They are often the first mosquito noticed in spring, and later after heavy rainfall. Adults emerging together from flooded areas are often so numerous that natural controls, such as predators and parasites, are overwhelmed.
Unlike some other Aedes mosquitoes, inland floodwater mosquitoes may fly more than 10 miles from their larval development sites in search of blood meals. In areas where they live, they may bite more people than any other species. They typically begin flying in late afternoon and are most active after dark, but will bite any time of day if disturbed while resting in shaded, heavily vegetated areas.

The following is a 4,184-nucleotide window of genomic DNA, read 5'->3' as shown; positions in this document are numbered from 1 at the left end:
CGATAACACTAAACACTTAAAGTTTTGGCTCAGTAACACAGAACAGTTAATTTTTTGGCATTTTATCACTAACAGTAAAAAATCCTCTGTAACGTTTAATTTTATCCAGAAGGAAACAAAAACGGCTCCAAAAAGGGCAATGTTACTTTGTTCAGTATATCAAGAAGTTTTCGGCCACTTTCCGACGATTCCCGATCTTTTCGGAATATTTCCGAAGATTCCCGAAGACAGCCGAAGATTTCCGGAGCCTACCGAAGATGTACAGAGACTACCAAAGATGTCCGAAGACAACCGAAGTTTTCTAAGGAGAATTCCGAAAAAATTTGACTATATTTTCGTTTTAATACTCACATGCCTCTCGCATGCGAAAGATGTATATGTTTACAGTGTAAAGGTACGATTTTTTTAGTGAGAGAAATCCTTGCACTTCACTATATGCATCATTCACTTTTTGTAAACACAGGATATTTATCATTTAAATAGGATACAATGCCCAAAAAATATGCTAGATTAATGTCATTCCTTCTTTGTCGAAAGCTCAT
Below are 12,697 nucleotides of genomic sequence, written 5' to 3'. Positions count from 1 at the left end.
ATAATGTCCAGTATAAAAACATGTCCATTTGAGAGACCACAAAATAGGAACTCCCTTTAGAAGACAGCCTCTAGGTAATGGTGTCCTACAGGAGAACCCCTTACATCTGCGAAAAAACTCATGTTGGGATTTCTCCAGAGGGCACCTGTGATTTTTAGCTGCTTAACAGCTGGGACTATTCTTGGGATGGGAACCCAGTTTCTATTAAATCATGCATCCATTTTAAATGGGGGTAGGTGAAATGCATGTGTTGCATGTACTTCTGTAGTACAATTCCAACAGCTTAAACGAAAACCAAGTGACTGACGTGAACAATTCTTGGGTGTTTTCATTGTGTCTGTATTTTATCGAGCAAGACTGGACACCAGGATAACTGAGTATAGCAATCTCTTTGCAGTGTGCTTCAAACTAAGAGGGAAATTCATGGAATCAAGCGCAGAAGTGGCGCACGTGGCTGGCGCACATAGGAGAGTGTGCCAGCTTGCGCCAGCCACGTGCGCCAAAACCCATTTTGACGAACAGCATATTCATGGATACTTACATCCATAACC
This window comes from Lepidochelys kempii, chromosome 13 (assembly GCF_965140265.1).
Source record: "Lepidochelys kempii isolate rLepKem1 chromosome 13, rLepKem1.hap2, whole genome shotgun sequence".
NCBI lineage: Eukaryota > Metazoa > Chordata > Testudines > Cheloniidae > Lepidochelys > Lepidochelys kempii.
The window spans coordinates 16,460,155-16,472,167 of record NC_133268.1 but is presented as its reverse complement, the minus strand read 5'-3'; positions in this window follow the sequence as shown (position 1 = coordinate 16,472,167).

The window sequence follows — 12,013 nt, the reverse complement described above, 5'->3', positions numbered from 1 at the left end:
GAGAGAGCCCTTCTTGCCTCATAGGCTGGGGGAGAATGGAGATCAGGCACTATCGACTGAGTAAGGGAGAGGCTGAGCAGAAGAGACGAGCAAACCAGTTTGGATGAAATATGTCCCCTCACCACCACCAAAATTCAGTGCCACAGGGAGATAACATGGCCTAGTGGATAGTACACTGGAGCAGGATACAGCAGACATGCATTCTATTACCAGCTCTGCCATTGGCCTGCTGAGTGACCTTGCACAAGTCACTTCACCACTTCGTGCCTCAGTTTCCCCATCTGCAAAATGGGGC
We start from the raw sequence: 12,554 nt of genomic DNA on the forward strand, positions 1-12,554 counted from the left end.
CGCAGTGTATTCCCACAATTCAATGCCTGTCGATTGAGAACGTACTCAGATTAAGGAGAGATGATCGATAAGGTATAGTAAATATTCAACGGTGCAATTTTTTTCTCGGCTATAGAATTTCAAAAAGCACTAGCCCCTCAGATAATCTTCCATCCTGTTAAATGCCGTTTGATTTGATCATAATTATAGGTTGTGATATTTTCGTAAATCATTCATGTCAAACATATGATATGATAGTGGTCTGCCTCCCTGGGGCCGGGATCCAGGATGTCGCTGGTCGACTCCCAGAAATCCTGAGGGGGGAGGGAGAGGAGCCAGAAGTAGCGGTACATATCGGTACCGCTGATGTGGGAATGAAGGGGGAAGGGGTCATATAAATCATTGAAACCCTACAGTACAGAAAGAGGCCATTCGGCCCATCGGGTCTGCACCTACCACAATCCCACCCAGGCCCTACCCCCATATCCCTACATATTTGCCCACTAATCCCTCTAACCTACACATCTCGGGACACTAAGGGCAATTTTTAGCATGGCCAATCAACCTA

Danger of mosquitoes. The Anopheles gambiae is the number one killer in Africa and has a prominent place in the chapter of “The danger of mosquitoes”. This mosquito is the most efficient vector of human malaria in the Afrotropical Region. Thus, it is commonly called the African malaria mosquito. The Anopheles gambiae complex of sibling species comprises eight reproductively isolated species that are almost indistinguishable morphologically: Anopheles amharicus, Anopheles arabiensis, Anopheles bwambae, Anopheles gambiae, Anopheles coluzzii, Anopheles melas, and Anopheles merus. Collectively they are sometimes called Anopheles gambiae sensu lato, meaning â€˜in the wider sense.â€™
Members of the Anopheles gambiae complex are found throughout tropical Africa, south of the Sahara desert, with Anopheles arabiensis extending across southern Arabia. Anopheles gambiae is distributed throughout sub-Saharan Africa, including Madagascar.